BEIRUT — Syrian rebels fought government forces north of the divided city of Aleppo Wednesday as both sides sought to expand their ground amid a push by the UN envoy to the country to broker a cease-fire in the city.
The clashes began with a government offensive launched a few hours before the envoy, Staffan de Mistura, said President Bashar Assad expressed a willingness to suspend bombing of Aleppo for six weeks.
The hiatus would set the stage for a proposed UN plan to ‘‘freeze’’ hostilities in Syria’s largest city. However, rebels and opposition activists said that they are deeply skeptical — based on past experience and similar failed peace efforts — that the government would abide by any truce.
‘‘The regime says it wants dialogue then attacks rebel positions,’’ said Bahaa Halaby, an activist in Aleppo. He said fierce clashes were taking place north of the city Wednesday.
Syrian government forces backed by Shi’ite fighters, including the Lebanese Hezbollah group, launched a surprise offensive on Tuesday, capturing several villages that brought them closer to their goal of cutting off the main supply route to rebels in Aleppo and besieging opposition-held areas.
More than a hundred people on both sides were killed by Wednesday, in a counteroffensive in which rebels regained much of the territory they lost a day earlier, activists said.
An amateur video released by rebels showed the bodies of at least 25 Syrian soldiers and pro-government gunmen in Aleppo’s northern suburb of Mallah, scattered in a muddy open field. The video appeared genuine and corresponded to other reporting of the violent clashes taking place.
Progovernment TV channels, in turn, ran footage showing troops running behind tanks in smoke-filled fields and fighters driving vehicles mounted with heavy machine guns to the backdrop of nonstop gunfire and explosions.
A few hours after the government offensive started Tuesday, de Mistura offered a glimmer of hope on his efforts to find a solution to Syria’s civil war, telling the UN Security Council at a briefing that Assad had agreed to halt airstrikes and artillery shelling of Aleppo for six weeks.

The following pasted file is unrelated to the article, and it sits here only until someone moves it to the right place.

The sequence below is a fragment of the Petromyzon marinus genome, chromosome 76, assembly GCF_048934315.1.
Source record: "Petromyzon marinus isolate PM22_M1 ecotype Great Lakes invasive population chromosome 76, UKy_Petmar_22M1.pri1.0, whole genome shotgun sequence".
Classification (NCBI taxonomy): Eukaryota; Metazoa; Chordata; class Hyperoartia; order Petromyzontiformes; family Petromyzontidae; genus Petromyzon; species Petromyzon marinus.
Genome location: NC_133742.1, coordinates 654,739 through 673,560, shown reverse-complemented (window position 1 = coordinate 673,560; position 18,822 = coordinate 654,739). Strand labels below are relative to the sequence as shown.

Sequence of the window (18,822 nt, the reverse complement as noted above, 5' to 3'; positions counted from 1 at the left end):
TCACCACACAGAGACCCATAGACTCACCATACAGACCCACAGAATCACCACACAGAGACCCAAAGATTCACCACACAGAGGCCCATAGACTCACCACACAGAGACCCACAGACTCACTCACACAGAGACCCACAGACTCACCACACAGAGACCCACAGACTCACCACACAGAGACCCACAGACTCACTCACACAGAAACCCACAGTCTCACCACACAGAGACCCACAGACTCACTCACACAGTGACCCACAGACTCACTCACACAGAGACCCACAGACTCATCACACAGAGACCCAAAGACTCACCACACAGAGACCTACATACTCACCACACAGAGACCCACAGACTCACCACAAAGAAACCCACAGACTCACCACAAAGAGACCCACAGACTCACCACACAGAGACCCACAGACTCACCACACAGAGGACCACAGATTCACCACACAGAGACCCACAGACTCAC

‘‘Let’s be frank, I have no illusions because based on past experiences this will be a difficult issue to be achieved,’’ de Mistura said. He added, however, that he would return to Damascus ‘‘as soon as possible’’ to announce a start date.
Rebels claimed the government offensive proved that Damascus was not serious and said they have serious doubts about how a freeze in hostilities could take place in a city that was once Syria’s commercial capital and is now a wasteland and mosaic of various rebel groups.
Ahmad Hamed, an activist in Aleppo, said he believed most rebel factions will abide by a truce if the government halts airstrikes and releases detainees, starting with female prisoners. Speaking via Skype, he and other Aleppo-based activists said militants from the Nusra Front — Syria’s Al Qaeda branch, which has a small presence in the city — are not expected to abide by the plan.
The Islamic State group is also about 18 miles northeast of the city.
Still, there were signs that most rebel factions might be at least willing to engage on the plan and see whether the government will make good on its pledge to de Mistura.
Two and a half years of fighting in the city has exhausted fighters and destroyed rebel-held neighborhoods.